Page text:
Rosecrans, in November, congratulaOn the 26th of September, Price as- ted the army on its brilliant success saulted Pilot Knoh, where Gen. Ewing in this campaign; but the lieutenantwas in command, with a garrison of general, in his report, expresses himself about 1,000 men. On the second day, rather tartly on the subject: “The Ewing evacuated the place and retreat- impunity with which Price was enabled ed, skirmishing along his march to Har. to roam over the state of Missouri for rison and thence to Rolla. Price moved a long time, and the incalculable misnorth to the Missouri River, and con- chief done by him, show to how little tinued up that river towards Kansas. purpose a superior force may be used. Gen. Curtis, who was in command in There is no reason why Gen. Rosecrans Kansas, immediately collected such should not have concentrated his forces, forces as were within reach to repel the and beaten and driven Price before the invasion of the state, while the cavalry | latter reached Pilot Knob.”
REBEL BARBARITIES TO PRISONERS.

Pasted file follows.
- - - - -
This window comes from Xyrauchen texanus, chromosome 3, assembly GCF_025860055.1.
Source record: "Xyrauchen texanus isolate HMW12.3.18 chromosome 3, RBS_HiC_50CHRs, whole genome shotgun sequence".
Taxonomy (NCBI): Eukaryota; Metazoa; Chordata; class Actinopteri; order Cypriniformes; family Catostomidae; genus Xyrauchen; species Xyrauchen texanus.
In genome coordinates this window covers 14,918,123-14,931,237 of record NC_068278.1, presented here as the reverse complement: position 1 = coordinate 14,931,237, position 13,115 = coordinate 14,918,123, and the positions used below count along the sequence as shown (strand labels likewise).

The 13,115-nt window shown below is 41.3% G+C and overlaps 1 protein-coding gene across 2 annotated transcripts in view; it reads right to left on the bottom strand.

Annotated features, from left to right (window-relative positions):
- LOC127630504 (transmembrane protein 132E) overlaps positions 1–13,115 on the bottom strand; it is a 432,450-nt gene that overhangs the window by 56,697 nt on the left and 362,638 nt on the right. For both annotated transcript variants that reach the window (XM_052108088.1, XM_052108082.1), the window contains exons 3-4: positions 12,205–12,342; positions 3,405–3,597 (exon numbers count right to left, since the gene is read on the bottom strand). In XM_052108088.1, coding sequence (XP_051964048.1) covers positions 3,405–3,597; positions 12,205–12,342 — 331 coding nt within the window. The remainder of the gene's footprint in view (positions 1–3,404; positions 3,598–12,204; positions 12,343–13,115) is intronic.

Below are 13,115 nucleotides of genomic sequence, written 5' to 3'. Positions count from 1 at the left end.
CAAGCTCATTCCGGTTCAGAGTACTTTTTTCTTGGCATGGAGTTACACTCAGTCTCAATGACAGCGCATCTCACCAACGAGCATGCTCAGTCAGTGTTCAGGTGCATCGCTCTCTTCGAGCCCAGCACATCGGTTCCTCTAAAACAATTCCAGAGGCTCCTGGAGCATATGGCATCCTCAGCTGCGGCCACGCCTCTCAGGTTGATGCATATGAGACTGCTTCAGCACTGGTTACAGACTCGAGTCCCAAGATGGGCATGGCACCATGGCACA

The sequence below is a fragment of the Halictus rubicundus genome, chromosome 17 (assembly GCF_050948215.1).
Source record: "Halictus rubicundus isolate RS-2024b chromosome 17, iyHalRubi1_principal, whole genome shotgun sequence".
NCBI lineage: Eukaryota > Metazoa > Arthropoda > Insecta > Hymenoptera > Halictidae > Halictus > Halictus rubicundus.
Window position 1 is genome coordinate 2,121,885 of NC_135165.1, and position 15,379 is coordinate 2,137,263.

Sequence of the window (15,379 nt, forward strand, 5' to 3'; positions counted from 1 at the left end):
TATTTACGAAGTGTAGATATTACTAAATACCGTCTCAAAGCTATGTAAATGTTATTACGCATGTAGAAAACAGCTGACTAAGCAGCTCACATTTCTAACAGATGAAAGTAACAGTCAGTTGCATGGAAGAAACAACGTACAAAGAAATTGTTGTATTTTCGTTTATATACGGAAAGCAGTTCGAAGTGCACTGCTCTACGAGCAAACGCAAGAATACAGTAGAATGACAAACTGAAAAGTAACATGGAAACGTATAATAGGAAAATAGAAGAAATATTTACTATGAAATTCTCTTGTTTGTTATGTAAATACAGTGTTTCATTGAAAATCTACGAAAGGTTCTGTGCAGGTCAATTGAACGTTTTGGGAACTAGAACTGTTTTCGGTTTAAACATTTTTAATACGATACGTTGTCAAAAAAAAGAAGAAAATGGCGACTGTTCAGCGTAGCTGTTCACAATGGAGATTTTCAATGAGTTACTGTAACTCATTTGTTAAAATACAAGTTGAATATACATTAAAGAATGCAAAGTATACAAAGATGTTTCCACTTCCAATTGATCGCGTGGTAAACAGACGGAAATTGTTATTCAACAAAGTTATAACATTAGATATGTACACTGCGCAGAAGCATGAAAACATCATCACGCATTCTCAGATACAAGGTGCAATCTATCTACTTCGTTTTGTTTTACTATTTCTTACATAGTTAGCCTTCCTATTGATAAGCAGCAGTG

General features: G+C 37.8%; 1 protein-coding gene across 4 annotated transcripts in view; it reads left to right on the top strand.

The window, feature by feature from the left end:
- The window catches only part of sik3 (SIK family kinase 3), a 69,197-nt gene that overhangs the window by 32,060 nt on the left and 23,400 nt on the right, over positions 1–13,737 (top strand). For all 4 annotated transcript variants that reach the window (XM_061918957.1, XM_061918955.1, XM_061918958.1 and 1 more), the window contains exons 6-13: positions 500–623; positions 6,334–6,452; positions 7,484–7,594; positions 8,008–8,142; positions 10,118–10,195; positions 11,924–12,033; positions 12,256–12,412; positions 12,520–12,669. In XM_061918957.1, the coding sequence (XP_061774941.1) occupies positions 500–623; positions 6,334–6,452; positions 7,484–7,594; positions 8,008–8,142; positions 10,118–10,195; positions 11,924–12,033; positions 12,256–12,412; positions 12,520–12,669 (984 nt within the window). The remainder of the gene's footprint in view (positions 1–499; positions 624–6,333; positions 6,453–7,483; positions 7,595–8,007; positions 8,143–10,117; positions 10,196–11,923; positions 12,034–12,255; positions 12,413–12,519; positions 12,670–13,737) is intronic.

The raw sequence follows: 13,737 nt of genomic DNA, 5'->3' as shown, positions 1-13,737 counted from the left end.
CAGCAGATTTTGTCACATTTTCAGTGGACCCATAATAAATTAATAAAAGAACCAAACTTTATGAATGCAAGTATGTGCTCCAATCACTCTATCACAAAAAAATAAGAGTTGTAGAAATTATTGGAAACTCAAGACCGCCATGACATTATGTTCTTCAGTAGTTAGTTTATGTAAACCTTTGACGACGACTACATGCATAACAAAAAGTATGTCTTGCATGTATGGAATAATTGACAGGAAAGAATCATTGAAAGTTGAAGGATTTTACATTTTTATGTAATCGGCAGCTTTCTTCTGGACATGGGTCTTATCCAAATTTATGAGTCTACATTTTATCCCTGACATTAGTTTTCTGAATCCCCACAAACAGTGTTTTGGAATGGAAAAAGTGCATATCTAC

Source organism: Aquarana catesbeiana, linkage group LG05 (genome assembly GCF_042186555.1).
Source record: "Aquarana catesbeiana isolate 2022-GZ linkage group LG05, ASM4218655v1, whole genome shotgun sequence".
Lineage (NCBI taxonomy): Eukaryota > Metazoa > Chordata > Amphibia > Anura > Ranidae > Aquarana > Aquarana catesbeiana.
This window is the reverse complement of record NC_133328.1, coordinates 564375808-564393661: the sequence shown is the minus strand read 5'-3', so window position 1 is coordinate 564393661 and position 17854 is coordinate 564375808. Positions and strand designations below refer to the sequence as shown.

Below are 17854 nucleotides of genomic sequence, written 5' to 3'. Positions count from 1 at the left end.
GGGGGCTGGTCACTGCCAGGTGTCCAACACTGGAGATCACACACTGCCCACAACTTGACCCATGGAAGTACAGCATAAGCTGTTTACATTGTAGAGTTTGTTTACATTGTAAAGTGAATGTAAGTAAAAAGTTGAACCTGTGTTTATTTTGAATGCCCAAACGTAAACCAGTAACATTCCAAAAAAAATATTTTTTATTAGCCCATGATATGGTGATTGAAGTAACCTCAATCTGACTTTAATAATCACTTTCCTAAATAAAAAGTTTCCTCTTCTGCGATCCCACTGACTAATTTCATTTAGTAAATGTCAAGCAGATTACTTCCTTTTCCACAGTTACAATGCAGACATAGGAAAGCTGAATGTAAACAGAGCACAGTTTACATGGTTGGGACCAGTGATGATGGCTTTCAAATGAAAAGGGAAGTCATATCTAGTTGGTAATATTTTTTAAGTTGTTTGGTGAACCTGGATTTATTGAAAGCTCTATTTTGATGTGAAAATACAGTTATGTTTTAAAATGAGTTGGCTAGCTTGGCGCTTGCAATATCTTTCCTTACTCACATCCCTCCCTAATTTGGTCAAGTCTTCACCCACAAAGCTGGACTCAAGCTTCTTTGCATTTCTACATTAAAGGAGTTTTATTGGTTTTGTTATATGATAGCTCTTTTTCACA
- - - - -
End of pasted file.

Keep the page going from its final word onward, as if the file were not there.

The sufferings of our men, who were they had received. A mass of testiprisoners in the hands of the rebels, had mony was collected concerning the barlong been known to be very great and barities practised at Richmond, at the trying; they have before been alluded Libby Prison, and more particularly in to (pp. 391, 406); but the actual extent the camp in its vicinity at Belle Isle. of the horrible exposure and destitution It is impossible to read their testimony to which the defenders of the country without a cold chill of horror, and an were subjected, was not at all appreci- oppressive sense of its being almost an ated, or even dreamed of, by the people impossibility that there should be in of the loyal states, until there was fur- human form, creatures so soulless, and nished incontestable, detailed evidence so like incarnate demons, as these rebel of the facts, from various sources, espe- agents and authorities proved themcially from the report of the United selves to be. We cannot go into deStates Sanitary Commission, in Septem- tails; the documents are before the ber of this year. This admirable organ. world; the projectors and willing inization which, since the beginning of struments in this devilish work are the war, had been engaged in the noble stamped with infamy of the deepest work of charity, in mitigating, as far as dye; and the reader must ponder the lay in their power, the sufferings and lesson which all this teaches. A paraanguish of war, among the sick, the graph or two at the close of the report wounded, and the dying, appointed a may not inaptly be quoted : committee of their body, in May, to in- “The immensity and variety of that quire into and investigate, patiently system of abuse to which our soldiers and fully, the truth of the rumors and are subjected are too general, too unistatements as to rebel cruelty and bar- form, and too simultaneous to be otherbarity practised towards our unfortu- wise than the result of a great arrange. nate men who had fallen into the ene- ment. One prison station is like anmy's hands. Six gentlemen, of high other-one hospital resembles another ability and undoubted integrity, com- hospital. This has been made especi. posed this committee, viz: Dr. Ellerslie ally apparent by intelligence that has Wallace, the Hon. J. I. Clark Hare, and reached the public just as this investithe Rev. Treadwell Walden, of Phila- gation is closing, and this report is delphia, and Dr. Valentine Mott, Dr. being written. The remote prison at Edward Delafield, and Gouverneur M. Tyler, Texas, sends out a tale of sufferWilkins, of New York. The commit- ing identical with that described in tee employed several months in their these pages. It was only a few weeks inquiry, visiting the hospitals where ago, that the streets of New Orleans the returned prisoners had been receiv- beheld a regiment of half starved and ed in Annapolis, Baltimore, and else half naked men, who had just been where, examining carefully into their released from that station. Still more condition, and taking the depositions of heart-rending is the later account, giren officers and men as to the treatment in a memorial to the president, from